July 2020 Subrogation Newsletter
In its widest sense, “no-fault insurance” is a term used to describe any auto insurance coverage under which policyholders are paid for personal injuries and property damage they sustain in accidents through their own insurance company, regardless of fault. Not only is no-fault confusing and dysfunctional, it also contradicts basic American principles such as individual responsibility and accountability. By eliminating “fault”, the law treats good drivers and bad drivers the same. This weakens the deterrent effect of tort law. It also eliminates full compensation. In an effort to avoid the abuse of claims for pain and suffering and other non-economic damages, the experiment has thrown the baby out with the bathwater.
Good first-party claims practice requires prompt repair of damaged vehicles. Cost-conscious and profit-minded auto insurers aggressively pursue subrogation upon being notified of a physical damage claim. They provide carriers for culpable tortfeasors with police reports, witness statements, and evidence of the claims damages they have paid. With increasing frequency, liability carriers are refusing to take such damage “evidence” at face value. Instead of simply paying the claim, they are arguing that promptly repairing the vehicle without giving them the opportunity to inspect and verify the damages is tantamount to spoliation and is a defense to the claim against them. But are such claims of “spoliation” legitimate?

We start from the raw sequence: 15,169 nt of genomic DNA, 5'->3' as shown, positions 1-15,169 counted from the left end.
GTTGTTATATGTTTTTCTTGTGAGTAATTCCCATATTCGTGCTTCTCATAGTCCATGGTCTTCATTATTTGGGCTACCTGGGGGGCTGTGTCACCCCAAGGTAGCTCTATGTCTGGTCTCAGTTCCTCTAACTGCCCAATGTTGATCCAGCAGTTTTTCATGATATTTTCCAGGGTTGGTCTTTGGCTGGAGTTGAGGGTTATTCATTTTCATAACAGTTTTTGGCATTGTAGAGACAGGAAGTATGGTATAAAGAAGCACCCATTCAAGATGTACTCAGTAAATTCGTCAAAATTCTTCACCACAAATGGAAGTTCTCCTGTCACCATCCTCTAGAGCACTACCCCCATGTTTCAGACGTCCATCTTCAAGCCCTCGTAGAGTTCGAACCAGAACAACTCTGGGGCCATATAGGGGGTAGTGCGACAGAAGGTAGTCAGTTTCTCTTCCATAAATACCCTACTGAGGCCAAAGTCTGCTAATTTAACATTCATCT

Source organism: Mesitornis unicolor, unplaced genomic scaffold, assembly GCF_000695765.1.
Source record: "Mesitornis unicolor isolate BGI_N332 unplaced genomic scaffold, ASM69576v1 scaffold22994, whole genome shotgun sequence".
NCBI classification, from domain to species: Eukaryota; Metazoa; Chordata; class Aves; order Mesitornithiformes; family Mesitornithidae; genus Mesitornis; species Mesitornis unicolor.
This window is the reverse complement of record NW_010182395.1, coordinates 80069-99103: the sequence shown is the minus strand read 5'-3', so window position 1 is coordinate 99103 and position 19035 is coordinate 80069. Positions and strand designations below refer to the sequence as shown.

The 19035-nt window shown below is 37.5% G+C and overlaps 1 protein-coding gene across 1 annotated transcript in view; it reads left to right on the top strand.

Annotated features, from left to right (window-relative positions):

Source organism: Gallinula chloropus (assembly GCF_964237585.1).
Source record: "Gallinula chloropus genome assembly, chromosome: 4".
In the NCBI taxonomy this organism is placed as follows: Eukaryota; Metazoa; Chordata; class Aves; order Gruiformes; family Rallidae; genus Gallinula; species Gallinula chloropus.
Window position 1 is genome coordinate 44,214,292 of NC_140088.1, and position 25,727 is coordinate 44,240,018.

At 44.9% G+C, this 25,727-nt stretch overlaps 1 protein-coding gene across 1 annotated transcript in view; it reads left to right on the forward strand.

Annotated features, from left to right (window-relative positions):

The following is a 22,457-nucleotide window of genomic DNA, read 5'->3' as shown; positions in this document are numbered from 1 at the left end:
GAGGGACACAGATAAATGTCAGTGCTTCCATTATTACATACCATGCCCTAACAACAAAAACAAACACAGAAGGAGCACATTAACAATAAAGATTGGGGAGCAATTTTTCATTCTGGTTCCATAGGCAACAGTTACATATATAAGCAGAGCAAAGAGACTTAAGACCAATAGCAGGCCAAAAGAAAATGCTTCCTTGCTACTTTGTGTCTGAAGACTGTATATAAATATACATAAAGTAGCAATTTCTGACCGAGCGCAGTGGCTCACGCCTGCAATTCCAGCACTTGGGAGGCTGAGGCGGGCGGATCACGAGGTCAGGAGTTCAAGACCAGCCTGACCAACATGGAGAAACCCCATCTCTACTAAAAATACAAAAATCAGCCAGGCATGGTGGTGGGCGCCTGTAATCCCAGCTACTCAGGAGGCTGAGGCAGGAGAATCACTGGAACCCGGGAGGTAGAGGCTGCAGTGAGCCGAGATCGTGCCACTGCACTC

In most states, laws and regulations governing subrogation and/or reimbursement rights of a workers’ comp carrier and its insured are virtually non-existent. Insurer claims for reimbursement from their insured and disputes over who gets reimbursed what, when there is a successful subrogation recovery, often hinge upon the parties’ rights under the policy. Because carriers file their individual deductible program with each state, no two are alike, and these agreements become very important in determining recovery rights.